Euine Fay Jones and Thorncrown Chapel
One of Frank Llyod Wright’s most outstanding protégé is Euine Fay Jones. He was the only apprentice to be awarded the highest award by the American Institute of Architects, AIA Gold Medial in 1990. Previously he used his full name before dawning that it was too hard for people to pronounce and spell out ‘Eunie’. The accurate pronunciation is ‘yu-on’, a Welsh form of John. He has been interested in architecture since the early days of his life. After watching a film in El Dorado, he was determined to pursue a career in architecture. Surprisingly, this film about the Johnson Wax building and the architect behind the building, Wright, eventually became Jones’ mentor in 1949. The most distinct work built by him was the Thorncrown Chapel. Resting among the forest woods, the humble chapel is one of AIA’s top ten buildings of the 20th century and the best America building too.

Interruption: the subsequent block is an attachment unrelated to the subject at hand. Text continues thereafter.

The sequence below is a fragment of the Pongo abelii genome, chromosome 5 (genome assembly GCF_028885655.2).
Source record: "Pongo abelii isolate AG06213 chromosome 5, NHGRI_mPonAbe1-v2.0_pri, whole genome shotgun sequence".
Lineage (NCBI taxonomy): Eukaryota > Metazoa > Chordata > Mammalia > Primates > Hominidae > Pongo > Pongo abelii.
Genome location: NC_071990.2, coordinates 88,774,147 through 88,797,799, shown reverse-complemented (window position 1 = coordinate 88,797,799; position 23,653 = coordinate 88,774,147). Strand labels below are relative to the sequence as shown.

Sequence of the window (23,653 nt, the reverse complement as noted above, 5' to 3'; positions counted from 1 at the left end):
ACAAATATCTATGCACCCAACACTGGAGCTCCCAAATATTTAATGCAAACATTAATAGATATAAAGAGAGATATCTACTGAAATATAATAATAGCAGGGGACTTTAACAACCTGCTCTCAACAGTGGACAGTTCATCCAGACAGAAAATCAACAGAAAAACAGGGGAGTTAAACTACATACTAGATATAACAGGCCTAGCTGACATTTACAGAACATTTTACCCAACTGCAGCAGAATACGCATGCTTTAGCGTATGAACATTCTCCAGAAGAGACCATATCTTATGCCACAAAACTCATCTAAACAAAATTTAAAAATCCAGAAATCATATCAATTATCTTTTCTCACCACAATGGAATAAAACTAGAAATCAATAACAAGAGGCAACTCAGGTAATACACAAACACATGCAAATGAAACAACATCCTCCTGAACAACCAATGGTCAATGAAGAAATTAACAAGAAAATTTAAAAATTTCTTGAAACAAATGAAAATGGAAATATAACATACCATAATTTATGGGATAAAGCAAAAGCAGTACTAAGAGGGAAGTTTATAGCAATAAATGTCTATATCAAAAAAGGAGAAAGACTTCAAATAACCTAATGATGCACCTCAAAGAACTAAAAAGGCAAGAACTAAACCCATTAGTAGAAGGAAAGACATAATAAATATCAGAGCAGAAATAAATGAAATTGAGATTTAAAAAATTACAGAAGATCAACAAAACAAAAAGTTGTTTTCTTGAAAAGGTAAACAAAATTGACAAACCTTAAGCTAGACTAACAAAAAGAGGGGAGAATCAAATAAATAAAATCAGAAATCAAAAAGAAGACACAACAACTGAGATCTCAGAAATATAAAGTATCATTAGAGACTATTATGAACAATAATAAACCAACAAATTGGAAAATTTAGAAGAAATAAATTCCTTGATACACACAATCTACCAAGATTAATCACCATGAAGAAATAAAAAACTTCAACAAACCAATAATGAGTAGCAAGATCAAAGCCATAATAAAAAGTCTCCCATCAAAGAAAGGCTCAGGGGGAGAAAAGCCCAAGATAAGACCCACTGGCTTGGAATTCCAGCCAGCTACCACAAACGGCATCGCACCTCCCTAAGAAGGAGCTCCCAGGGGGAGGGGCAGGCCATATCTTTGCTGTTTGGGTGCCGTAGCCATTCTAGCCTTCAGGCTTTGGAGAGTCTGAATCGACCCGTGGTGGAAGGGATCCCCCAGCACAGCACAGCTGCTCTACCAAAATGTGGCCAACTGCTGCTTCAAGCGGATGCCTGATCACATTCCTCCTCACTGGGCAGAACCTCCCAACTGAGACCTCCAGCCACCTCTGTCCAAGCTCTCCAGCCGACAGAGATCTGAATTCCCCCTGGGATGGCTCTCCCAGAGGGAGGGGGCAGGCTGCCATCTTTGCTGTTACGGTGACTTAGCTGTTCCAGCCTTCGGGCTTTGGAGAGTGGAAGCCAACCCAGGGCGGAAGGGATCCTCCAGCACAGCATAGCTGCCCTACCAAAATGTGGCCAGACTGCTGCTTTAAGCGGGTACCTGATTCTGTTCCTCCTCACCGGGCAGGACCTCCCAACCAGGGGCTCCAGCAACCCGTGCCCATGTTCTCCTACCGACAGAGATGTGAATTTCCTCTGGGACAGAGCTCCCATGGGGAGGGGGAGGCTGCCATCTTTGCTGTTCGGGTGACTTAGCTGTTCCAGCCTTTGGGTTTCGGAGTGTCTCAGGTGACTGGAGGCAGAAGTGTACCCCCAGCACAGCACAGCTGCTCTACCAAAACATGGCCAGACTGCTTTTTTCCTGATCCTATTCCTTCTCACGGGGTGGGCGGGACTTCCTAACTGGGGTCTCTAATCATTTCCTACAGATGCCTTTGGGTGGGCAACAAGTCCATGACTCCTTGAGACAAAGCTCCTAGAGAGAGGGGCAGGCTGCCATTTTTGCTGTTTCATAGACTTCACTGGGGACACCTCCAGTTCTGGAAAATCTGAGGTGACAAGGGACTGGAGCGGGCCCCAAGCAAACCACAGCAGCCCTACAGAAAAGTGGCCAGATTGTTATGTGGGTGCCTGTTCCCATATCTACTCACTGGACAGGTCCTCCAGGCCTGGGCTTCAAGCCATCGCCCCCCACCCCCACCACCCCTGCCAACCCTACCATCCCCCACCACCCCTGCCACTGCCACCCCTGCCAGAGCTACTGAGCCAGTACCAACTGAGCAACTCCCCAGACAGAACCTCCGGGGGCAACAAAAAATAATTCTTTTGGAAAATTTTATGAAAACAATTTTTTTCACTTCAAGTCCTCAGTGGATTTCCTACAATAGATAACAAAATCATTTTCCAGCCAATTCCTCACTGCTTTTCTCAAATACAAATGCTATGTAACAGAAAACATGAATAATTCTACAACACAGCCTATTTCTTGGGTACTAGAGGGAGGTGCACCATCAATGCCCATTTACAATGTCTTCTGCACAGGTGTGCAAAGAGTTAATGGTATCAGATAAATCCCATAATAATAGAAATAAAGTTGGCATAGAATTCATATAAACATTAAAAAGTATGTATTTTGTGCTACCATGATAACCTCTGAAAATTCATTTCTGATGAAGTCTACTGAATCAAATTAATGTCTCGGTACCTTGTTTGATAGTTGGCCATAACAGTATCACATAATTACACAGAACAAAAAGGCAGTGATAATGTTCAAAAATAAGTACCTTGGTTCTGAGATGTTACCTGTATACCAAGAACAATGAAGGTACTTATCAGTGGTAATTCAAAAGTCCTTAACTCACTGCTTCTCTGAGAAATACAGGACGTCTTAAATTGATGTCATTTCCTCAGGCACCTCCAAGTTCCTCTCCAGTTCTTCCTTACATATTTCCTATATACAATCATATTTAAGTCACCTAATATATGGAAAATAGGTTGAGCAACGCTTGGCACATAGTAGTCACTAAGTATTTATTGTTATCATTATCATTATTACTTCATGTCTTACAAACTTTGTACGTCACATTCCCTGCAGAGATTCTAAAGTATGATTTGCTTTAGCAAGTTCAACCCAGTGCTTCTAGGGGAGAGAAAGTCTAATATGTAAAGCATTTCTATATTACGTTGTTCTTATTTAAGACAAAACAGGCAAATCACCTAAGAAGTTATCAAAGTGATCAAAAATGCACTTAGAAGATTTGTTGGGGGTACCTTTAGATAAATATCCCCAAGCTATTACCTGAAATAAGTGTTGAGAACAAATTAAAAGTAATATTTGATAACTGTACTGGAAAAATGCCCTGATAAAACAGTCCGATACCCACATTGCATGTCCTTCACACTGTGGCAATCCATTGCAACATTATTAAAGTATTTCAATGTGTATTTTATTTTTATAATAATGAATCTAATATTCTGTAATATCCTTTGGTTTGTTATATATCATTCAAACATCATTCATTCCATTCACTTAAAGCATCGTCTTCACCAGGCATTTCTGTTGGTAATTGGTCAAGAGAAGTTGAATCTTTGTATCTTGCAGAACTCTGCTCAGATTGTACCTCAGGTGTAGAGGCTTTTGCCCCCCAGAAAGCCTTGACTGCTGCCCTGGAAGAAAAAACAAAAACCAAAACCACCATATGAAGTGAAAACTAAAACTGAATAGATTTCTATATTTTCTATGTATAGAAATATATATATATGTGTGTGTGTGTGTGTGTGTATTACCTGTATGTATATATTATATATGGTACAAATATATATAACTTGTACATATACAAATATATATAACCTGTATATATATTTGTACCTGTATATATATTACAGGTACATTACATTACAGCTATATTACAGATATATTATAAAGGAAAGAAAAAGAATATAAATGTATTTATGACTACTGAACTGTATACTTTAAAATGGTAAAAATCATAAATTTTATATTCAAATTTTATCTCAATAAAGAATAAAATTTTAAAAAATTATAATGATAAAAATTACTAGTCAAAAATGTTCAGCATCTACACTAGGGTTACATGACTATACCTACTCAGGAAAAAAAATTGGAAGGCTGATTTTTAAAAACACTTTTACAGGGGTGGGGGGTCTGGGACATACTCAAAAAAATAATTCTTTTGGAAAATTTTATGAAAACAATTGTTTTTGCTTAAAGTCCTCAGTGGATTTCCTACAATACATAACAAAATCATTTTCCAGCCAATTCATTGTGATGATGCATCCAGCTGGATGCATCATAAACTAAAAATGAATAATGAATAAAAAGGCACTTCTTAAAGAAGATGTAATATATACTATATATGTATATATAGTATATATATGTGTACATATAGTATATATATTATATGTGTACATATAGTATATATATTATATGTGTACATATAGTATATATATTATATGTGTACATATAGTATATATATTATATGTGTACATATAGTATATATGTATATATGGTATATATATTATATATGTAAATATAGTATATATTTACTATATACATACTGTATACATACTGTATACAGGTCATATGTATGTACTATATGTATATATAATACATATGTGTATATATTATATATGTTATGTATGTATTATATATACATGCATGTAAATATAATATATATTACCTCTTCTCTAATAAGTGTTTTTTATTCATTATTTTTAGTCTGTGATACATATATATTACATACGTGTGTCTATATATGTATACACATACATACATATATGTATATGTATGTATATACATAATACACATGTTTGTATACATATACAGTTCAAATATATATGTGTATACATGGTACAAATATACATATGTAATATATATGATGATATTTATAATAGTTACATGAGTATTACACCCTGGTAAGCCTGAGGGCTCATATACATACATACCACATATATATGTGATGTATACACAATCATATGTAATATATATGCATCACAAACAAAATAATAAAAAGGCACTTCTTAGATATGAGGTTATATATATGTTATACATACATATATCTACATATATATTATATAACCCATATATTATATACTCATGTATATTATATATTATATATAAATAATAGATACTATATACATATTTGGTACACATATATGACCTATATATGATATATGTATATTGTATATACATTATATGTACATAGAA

This chapel best encapsulated Jones and his simple architectural style. He never had the desire to become famous like Wright and preferred the rural church architecture to the skyscrapers. He kept his firm small and accepted only a few residential commissions a year. Neither did he chase after architectural trends nor did he chase after money. It was not hard not to identify Wright’s principles over Jones’ architectural design. Both of them strongly believed in ‘organic architecture’. The two principles behind ‘organic architecture’ were first, the building has to appear natural and blend in with its surroundings and secondly the natural usage materials. He had none of Wright’s eccentricity and flamboyancy yet he does have its distinct style. He founded it incredibly dishonouring to Wright if he were to “mimic him in some superficial ways.”